Schools have not yet reopened for first semester of 2008 and most holiday makers are still on the long trek home after the summer vacation. So this weekend was tranquil – the lull before the storm. I made the most of a lazy Saturday. The dogs got a much needed bath. At least I managed to wash their backs, hind legs and a third of Tristram’s tail! They are shedding their fur as a result of the summer heat (not too much heat this summer!). Every bird in the garden must have its nest lined with Tristram’s black and Galahad’s creamy fur. Tristram’s fur comes out in dense black tufts; Galahad showers his soft snowy down everywhere.

I also did this flower arrangement for the hall table using Queen Elizabeth roses and hot pink zinnias with ferns, sprays of Chinese berry and twigs from the prunus tree.

I arranged the flowers in an antique Carltonware rosebowl, a treasure I discovered two years ago in a little antique shop, housed in a cottage in Bedfordview. The painted detail is exquisite.
Here's the finished arrangement.

Thursday, January 3, 2008

Still Thursday

A close friend is awaiting the outcome of a job application abroad. A while ago, she felt God telling her to expect the unexpected. Shortly afterwards a friend who works in the same international corporate, notified her of a job vacancy in Switzerland which suits her skills exactly. In contrast, I feel called to fulfil myself in my humdrum niche: my house, garden, friends, hobbies and work. A passage in Kenneth Grahame’s “The Wind in the Willows” puts it beautifully:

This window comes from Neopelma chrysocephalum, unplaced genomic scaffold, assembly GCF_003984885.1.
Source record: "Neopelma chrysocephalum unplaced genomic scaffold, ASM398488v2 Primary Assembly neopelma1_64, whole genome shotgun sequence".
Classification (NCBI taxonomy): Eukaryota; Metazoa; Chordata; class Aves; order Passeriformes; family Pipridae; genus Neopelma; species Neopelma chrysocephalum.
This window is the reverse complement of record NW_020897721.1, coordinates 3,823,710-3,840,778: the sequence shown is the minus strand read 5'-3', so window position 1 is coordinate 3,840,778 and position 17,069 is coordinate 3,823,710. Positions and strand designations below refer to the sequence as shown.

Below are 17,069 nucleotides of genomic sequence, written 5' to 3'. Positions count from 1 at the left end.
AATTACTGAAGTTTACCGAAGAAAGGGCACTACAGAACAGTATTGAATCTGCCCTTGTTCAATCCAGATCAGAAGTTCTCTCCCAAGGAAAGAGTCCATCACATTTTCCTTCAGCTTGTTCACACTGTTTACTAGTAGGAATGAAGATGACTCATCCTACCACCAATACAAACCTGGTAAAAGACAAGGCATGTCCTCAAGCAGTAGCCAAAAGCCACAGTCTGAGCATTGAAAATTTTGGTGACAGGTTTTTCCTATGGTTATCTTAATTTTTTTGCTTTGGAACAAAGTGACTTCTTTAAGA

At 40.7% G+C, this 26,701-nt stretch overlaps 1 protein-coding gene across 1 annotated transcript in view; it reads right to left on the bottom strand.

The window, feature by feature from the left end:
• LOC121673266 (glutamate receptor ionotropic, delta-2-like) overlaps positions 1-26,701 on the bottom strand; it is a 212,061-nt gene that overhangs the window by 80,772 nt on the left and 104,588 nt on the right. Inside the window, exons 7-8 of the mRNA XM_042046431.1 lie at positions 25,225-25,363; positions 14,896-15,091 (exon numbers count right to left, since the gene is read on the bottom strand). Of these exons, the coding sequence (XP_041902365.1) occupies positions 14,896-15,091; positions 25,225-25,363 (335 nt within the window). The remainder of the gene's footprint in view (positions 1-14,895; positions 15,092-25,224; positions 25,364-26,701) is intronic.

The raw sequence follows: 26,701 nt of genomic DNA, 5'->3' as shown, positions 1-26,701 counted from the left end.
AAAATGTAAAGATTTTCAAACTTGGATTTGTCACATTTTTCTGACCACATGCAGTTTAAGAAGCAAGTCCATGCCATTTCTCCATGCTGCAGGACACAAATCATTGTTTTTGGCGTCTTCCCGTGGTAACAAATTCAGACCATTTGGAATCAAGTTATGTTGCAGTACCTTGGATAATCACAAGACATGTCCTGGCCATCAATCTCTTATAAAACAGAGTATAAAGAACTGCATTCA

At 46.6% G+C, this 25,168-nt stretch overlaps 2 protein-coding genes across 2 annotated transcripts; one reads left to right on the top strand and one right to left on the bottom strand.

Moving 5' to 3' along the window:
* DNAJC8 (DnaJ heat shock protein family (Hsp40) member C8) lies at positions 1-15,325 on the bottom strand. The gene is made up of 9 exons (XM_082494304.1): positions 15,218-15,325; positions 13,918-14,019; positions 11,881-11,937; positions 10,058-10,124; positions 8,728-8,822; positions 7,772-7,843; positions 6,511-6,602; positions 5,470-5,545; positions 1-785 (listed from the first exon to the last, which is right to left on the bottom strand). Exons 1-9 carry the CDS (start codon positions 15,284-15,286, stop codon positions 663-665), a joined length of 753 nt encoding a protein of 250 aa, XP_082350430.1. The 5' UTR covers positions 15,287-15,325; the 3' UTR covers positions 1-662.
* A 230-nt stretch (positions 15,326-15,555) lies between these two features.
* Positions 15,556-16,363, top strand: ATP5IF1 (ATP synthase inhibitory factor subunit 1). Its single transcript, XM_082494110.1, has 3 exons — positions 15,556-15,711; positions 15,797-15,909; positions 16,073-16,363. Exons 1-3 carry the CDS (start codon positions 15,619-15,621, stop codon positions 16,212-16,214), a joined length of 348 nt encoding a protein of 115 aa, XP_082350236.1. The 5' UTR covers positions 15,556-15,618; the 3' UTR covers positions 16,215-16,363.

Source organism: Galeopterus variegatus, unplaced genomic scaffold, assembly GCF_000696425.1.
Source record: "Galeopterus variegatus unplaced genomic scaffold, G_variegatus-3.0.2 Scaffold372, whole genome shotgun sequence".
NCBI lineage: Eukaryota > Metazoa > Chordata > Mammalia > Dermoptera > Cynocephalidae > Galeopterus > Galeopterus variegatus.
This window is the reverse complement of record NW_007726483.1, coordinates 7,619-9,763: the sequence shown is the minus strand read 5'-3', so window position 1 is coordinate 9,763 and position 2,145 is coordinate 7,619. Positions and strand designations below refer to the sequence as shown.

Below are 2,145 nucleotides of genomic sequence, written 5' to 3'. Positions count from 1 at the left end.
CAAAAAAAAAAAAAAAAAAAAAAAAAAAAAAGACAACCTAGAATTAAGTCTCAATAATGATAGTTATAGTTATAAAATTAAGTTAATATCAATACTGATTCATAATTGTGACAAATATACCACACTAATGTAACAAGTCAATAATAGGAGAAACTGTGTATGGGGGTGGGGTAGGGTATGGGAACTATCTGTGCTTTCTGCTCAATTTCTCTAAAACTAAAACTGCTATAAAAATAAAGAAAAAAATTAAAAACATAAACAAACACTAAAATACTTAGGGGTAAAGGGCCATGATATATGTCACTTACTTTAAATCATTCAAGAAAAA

“As the Mole hurried along, eagerly anticipating the moment when he would be at home again among the things he knew and liked, he saw clearly that he was an animal of tilled field and hedgerow, linked to the ploughed furrow, the frequented pasture, the lane of evening lingerings, the cultivated garden-plot. For others, the asperities, the stubborn endurance or the clash of actual conflict that went with Nature in the rough; he must be wise, must keep to the pleasant places in which his lines were laid and which held adventure enough, in their way, to last for a lifetime.”

Thursday, 3 January 2008

Thursdays mornings pass quietly at Thatchwick. I spend the first hour trying to tidy the evening’s disorder. How does a house occupied by one woman, two Labradors and two budgies go from order to chaos during the night? What elves or hobgoblins? The crisp white duvet cover is littered with the many books I delved into before turning off the lamp. My pot of hand cream is on the bedside table, towels need straightening, the kitchen counter is smeared and the birdseed scattered during a budgie breakfast and soft blue feathers plucked in early morning ablutions must be dealt with. Dog leashes must be hung up in the broom cupboard after the 4:45 am walk, coffee mug and dog bowls placed in the dishwasher and, of course, the floor ever-muddied by paw prints and shedding fur must be vacuumed if not mopped.

Tuesday, January 1, 2008

1 January 2008

I love the new year. New beginnings fill me with energy, hope and endless possibilities. I am going to redecorate my bedroom in January: new curtains, flooring and wall paint. I am going to have the piano tuned and start practising. Tomorrow, it's back to work in my office with the French doors open overlooking the verandah and front garden: new articles and conference papers to write, students to advise and papers to mark. There will be new books to read, stitches to make, seeds and bulbs to plant, recipes to try, friends and family to enjoy and challenges to be met head on!

Here is a quote for any aspiring writer, including a novice blogger:
"I say grace before the play and the opera and grace before I open a book and grace before sketching, painting, swimming, fencing, walking, playing, dancing and grace before I dip my pen in ink." GK Chesterton.
With that in mind, I guess I should say, "Bless this new blogging adventure, Lord, and every word I share with friends known and unknown."